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PMP Q #18 – User Feedback

Q18. User testing on the last product release revealed low user interest in specific features requiring significant development effort.

What can the agile team do to prevent this disparity in the future? (Select Two)

A. Track Burndown chart regularly.
B. Improve Backlog Refinement Process
C. Use Work in Progress (WIP) limits for user testing.
D. Do frequent incremental releases to validate value delivery.

Let’s see each option one by one – 

Option A – “Track Burndown chart regularly” –  A burndown chart is an information radiator. It tracks the total work remaining, and the team manages progress by tracking the remaining work throughout the iteration and releases. But, ensuring that team is working as per the plan for delivering the deliverables may not ensure that team is delivering something which will get liked by the end-users. So yes, the burndown chart helps to see how work is trending on committed deliverables. But it can’t help in validating that end-users will like this work. So there are better options than this one.

Option B – “Improve Backlog Refinement Process” –   The product backlog refinement process ensures that the upcoming iteration receives top product backlog items with appropriate and enough details to start work on them. It keeps the product backlog clean and orderly so that it may include the following –

  • It can add a new user story to the backlog in response to new requirements and discoveries.
  • It can remove some user stories from the backlog that is no longer relevant.
  • It can re-assign relative priorities of user stories
  • It can split high-priority epics that are ready to select in the upcoming iteration
  • It can add newly identified acceptance criteria to a user story
  • It can remove an acceptance criterion from a user story that is no longer needed 

This backlog refinement includes the involvement of the right people. If you have released a couple of times, it may give learnings from past releases. These learnings improve the product based on user needs. So, regular backlog refinement is essential to ensure learnings from past releases go into upcoming iterations. If regular backlog refinement is the issue, improving the backlog refinement process may help. In this way, it is one of the correct options.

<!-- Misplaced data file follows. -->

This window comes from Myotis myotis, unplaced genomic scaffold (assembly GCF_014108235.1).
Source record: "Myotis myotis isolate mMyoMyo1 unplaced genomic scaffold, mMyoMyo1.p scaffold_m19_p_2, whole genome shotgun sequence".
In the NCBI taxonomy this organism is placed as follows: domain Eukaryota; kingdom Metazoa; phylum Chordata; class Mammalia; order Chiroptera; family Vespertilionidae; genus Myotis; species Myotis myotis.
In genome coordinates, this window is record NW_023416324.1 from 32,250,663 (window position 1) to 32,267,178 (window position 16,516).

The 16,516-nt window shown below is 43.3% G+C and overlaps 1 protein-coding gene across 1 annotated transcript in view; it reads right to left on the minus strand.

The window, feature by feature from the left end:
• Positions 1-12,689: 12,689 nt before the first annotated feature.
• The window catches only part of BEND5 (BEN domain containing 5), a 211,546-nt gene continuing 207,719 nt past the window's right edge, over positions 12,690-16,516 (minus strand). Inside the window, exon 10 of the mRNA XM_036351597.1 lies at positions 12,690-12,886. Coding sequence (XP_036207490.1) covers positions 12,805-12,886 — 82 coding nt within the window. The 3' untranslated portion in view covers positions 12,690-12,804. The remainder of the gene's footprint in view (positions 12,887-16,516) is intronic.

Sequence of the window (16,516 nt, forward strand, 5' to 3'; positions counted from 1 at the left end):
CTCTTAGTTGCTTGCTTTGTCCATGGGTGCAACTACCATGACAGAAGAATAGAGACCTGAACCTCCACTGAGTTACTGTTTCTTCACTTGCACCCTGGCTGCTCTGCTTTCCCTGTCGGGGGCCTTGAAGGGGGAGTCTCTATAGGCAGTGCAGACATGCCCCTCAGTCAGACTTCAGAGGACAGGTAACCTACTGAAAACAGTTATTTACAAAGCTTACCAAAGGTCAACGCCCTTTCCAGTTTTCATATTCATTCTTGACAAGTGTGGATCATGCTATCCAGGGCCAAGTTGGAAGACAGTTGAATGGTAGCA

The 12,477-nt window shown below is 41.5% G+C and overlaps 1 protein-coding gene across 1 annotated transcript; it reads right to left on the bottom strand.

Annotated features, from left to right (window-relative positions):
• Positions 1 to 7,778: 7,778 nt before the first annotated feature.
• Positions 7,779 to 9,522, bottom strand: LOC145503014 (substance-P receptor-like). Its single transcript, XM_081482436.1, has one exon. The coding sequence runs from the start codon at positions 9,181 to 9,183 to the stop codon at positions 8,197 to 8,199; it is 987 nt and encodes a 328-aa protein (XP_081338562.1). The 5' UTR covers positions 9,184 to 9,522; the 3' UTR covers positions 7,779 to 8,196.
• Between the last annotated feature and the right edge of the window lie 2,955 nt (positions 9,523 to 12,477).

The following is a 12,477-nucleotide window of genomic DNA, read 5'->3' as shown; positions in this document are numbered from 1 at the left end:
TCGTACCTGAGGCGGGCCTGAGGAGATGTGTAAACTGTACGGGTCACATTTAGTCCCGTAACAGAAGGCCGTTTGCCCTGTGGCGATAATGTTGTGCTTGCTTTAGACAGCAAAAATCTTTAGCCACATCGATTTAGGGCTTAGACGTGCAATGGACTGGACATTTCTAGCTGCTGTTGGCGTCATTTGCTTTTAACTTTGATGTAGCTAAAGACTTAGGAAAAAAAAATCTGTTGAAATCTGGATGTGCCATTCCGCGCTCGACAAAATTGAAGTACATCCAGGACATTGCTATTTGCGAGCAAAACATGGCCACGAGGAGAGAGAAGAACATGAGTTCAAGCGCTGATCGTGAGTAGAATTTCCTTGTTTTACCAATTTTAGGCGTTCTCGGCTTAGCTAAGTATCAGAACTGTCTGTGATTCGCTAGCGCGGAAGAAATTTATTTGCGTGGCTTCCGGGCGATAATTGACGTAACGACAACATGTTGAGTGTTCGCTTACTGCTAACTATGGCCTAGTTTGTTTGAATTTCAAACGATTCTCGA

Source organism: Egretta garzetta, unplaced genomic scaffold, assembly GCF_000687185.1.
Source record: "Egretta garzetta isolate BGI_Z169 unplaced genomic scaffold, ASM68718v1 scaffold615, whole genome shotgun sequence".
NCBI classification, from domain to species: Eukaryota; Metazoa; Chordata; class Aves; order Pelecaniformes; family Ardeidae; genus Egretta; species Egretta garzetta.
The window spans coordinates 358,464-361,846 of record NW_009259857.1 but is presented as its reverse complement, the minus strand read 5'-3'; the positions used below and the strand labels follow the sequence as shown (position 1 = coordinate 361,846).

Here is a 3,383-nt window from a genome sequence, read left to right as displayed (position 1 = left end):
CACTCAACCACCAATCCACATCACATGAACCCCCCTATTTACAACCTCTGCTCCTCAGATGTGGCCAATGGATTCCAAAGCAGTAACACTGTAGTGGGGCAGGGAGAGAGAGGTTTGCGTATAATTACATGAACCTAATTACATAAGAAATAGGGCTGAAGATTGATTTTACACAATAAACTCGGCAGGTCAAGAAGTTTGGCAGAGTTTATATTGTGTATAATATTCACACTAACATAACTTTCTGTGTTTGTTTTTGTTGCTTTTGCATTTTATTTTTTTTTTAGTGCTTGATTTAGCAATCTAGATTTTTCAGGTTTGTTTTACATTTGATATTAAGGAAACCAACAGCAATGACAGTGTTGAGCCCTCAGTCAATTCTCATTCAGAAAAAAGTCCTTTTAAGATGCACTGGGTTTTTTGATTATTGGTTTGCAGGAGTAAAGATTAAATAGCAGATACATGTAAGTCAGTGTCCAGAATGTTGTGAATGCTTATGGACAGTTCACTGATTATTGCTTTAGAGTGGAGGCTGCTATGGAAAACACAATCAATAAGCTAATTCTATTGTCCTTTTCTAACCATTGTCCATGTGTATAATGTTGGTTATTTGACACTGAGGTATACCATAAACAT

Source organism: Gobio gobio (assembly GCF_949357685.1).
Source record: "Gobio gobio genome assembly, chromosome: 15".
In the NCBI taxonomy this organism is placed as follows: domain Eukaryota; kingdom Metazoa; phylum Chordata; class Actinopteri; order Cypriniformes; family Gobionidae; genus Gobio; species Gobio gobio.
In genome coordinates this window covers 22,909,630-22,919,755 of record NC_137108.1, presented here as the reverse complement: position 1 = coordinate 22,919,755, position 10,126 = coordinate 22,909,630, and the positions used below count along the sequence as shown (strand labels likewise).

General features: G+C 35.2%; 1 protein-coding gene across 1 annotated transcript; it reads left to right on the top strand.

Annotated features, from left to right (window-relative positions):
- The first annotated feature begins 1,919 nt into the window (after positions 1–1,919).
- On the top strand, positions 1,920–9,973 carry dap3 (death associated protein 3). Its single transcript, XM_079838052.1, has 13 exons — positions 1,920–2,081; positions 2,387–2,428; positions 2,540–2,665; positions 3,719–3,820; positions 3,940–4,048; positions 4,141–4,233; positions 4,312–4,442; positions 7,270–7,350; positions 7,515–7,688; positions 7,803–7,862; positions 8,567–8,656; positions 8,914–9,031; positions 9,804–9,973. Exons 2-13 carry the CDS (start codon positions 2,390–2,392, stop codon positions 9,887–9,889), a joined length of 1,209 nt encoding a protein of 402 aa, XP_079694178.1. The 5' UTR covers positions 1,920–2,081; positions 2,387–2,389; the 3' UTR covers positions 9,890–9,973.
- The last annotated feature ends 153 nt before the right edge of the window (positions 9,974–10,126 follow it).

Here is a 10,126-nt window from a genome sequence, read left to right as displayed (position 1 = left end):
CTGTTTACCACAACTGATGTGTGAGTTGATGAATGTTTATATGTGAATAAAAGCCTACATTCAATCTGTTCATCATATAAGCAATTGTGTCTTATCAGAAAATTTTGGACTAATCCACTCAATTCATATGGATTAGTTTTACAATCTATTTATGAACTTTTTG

Option C – Use Work in Progress (WIP) limits for user testing.” – WIP defines the maximum amount of work you can place in each workflow stage. Limiting work in progress ensures the team has fewer items to finish at a particular time and helps them prioritise finishing work items. In addition, it makes the system flow faster, resulting in a fast learning cycle. In this way, it could be a possible correct option. However, let’s see the last option before making any conclusion.

Option D – “Do frequent incremental releases to validate value delivery” – If you release frequently, you will learn faster what users like and what not. Based on these learnings, you can improve the backlog refinement process.

It seems the better option than option C – “Use Work in Progress (WIP) limits for user testing. Because even if you make the testing process faster, if releases are infrequently happening, it will not help in learning about user likes and dislikes. 

To release frequently, it is a good idea to learn from an MVP (Minimum Viable Product) and then do frequent MBI (Minimum Business Increment) releases. These frequent MBI releases help understand what adds value to users or customer base. 

Option D looks best. So let’s go with option B and option D.

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